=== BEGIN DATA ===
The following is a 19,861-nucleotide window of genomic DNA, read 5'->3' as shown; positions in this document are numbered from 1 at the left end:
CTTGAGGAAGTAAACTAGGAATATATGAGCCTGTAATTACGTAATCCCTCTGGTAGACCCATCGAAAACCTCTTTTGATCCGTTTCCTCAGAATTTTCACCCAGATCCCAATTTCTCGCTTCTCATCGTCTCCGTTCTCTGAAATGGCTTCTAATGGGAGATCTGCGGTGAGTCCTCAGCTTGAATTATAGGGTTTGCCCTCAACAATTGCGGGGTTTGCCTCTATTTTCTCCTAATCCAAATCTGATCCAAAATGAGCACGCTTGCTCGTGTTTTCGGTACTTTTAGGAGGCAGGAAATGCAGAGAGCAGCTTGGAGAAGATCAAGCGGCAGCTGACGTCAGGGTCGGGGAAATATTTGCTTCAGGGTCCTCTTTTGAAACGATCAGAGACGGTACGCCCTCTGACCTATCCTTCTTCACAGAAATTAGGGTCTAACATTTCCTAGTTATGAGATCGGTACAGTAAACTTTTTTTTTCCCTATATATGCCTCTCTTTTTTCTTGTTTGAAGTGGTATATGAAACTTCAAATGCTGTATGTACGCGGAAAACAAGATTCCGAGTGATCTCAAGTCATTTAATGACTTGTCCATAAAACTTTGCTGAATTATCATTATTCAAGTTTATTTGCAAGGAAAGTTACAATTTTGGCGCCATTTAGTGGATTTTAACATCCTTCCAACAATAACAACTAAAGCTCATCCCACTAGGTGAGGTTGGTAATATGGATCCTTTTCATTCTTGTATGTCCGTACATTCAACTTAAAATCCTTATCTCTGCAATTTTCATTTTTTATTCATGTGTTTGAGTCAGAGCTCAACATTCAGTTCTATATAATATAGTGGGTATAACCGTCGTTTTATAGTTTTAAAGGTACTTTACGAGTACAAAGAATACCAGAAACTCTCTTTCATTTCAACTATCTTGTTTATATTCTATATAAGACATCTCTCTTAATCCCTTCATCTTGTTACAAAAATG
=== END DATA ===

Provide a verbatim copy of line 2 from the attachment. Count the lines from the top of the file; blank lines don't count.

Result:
CTTGAGGAAGTAAACTAGGAATATATGAGCCTGTAATTACGTAATCCCTCTGGTAGACCCATCGAAAACCTCTTTTGATCCGTTTCCTCAGAATTTTCACCCAGATCCCAATTTCTCGCTTCTCATCGTCTCCGTTCTCTGAAATGGCTTCTAATGGGAGATCTGCGGTGAGTCCTCAGCTTGAATTATAGGGTTTGCCCTCAACAATTGCGGGGTTTGCCTCTATTTTCTCCTAATCCAAATCTGATCCAAAATGAGCACGCTTGCTCGTGTTTTCGGTACTTTTAGGAGGCAGGAAATGCAGAGAGCAGCTTGGAGAAGATCAAGCGGCAGCTGACGTCAGGGTCGGGGAAATATTTGCTTCAGGGTCCTCTTTTGAAACGATCAGAGACGGTACGCCCTCTGACCTATCCTTCTTCACAGAAATTAGGGTCTAACATTTCCTAGTTATGAGATCGGTACAGTAAACTTTTTTTTTCCCTATATATGCCTCTCTTTTTTCTTGTTTGAAGTGGTATATGAAACTTCAAATGCTGTATGTACGCGGAAAACAAGATTCCGAGTGATCTCAAGTCATTTAATGACTTGTCCATAAAACTTTGCTGAATTATCATTATTCAAGTTTATTTGCAAGGAAAGTTACAATTTTGGCGCCATTTAGTGGATTTTAACATCCTTCCAACAATAACAACTAAAGCTCATCCCACTAGGTGAGGTTGGTAATATGGATCCTTTTCATTCTTGTATGTCCGTACATTCAACTTAAAATCCTTATCTCTGCAATTTTCATTTTTTATTCATGTGTTTGAGTCAGAGCTCAACATTCAGTTCTATATAATATAGTGGGTATAACCGTCGTTTTATAGTTTTAAAGGTACTTTACGAGTACAAAGAATACCAGAAACTCTCTTTCATTTCAACTATCTTGTTTATATTCTATATAAGACATCTCTCTTAATCCCTTCATCTTGTTACAAAAATG